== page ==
So, it’s time to talk about Steve Strong. (That do sounds like a rom-com title from the 90’s right?). But the thing is, the guy is hard to describe. He is one entity recorded but is one entirely another when seeing him perform on live-clips on Youtube.
Makes me wonder if he sometime could open a Patreon or something and just fill it to the brim with “Patreon-exclusive” live-recordings or whatever. I have no idea how his current home-studio is, but that would be a dream.
Especially in 2020. Where artists have to find new ways to express themselfs (i.e. find new ways to get an income, when even fewer buys physical music, and no one goes to concerts).
That being said! My small rant will soon make more sense.
Turbo Island is not a track by track album, naught at all.
It’s a piece compriced by acts.
The different acts have different personas and they are even intertwined by interludes.
Up til track 4 (Deline Cion). We have a genious take on experimental math-rock in all it’s glory. Dissonant guitar loops drawn by the chariot that is the drum-chords.
I would like to call them more chords than actual drum-playing.
More than conventional piece of rhytmic backbone they are simply used as another field of manipulating the soundscape. They could have might as well been improvised together with the guitar-taps and the drone-loops. Improvised used in the most imaginative sense.
Because this is what the first act is:
The second act (i.e. The B-side on the vinyl) is way more “conventional” math-rock in a sense. But what makes the big impact is that the guitar have completly changed direction here. From just being a sort of “pad”, Steve Strong are more now aproaching the conventional shoegazey/post-rockian extreme-reverb sound that is so hard to describe. The closest comparison i can do is to make a comparison with the excellent Swedish post-rock act Dorena with their last album NUET. https://deepelmdigital.com/album/nuet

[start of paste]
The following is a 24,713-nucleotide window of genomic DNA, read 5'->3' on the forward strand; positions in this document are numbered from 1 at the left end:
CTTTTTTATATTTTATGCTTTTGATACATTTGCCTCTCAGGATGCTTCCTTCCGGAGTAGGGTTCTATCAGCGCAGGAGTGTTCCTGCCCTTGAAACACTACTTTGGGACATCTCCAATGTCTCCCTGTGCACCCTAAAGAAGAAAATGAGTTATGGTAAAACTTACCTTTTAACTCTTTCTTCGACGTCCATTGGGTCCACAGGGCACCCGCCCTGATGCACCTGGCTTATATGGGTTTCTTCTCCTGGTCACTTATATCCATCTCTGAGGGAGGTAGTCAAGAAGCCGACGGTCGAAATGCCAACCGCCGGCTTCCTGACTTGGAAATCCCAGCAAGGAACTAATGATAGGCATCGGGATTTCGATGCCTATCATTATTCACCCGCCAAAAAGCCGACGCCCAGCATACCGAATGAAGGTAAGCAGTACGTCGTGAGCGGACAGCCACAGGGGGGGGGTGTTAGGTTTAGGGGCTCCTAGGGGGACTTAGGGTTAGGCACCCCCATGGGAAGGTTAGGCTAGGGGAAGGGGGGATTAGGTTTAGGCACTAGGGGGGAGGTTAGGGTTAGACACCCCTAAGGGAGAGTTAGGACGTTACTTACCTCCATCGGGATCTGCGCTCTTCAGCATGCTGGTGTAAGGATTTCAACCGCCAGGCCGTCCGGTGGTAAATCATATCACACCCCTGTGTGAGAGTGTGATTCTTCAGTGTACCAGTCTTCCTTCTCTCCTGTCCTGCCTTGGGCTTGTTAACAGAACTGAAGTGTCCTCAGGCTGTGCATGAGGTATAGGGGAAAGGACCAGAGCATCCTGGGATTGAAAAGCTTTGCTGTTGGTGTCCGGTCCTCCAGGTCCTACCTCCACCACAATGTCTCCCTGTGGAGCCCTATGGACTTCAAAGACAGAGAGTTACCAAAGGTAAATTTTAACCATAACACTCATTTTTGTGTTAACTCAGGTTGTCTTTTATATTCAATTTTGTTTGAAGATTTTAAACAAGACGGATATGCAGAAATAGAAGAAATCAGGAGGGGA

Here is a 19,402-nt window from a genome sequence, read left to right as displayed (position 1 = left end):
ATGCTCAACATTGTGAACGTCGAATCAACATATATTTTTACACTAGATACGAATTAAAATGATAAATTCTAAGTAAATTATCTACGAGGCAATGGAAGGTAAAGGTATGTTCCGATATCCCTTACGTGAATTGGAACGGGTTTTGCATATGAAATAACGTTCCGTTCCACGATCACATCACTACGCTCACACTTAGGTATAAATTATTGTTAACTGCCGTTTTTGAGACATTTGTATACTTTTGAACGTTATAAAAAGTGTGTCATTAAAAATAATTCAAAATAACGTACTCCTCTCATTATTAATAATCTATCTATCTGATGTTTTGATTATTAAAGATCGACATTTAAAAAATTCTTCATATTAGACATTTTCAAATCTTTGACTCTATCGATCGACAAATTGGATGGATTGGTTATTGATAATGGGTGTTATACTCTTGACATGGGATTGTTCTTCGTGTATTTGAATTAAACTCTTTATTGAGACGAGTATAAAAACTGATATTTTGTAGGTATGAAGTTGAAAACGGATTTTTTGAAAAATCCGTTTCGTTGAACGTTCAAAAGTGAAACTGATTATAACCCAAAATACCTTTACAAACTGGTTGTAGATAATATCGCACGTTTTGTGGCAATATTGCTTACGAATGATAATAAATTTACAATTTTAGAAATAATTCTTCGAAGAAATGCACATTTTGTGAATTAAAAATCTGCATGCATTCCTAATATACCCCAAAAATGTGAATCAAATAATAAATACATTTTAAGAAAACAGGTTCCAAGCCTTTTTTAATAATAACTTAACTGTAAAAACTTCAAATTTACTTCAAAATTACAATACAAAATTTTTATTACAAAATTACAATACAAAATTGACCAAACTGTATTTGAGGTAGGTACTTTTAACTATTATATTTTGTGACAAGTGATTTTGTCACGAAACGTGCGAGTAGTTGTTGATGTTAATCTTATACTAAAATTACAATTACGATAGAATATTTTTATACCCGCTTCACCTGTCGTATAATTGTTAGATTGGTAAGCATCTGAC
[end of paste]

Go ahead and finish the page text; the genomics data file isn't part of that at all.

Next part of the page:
It’s a guitar sound that i have no other words to describe but that they are “dreamlike”. I think it’s the analogue guitar-sounds mixed with the very major-chord, downsampled guitar track laying right behind it. This “feeling” (it’s more of a feeling than a sound) is very present in the albums title track: “Turbo Island”.
The up-beat, optimistic sound continues on in “Life after post-rock” and don’t finish until the last note of “Mirapid” is played. Who beautifully kept the “happy” guitar-tone but also incorporated a small hint of melancholy.
And like i said earlier.
Steve Strong is a special guy, recorded it sounds like there is a band consisting of 4-5 members.
But live he performs everything by himself.
A guitar, loads of pedals and a drumkit.
Which obviously makes every song longer than it’s initial length. But it makes the performance way more entrancing.
Look at these clips and ask yourself why this guy is not larger in the scene than he is. Also, buy Turbo Island. It’s basicly for free.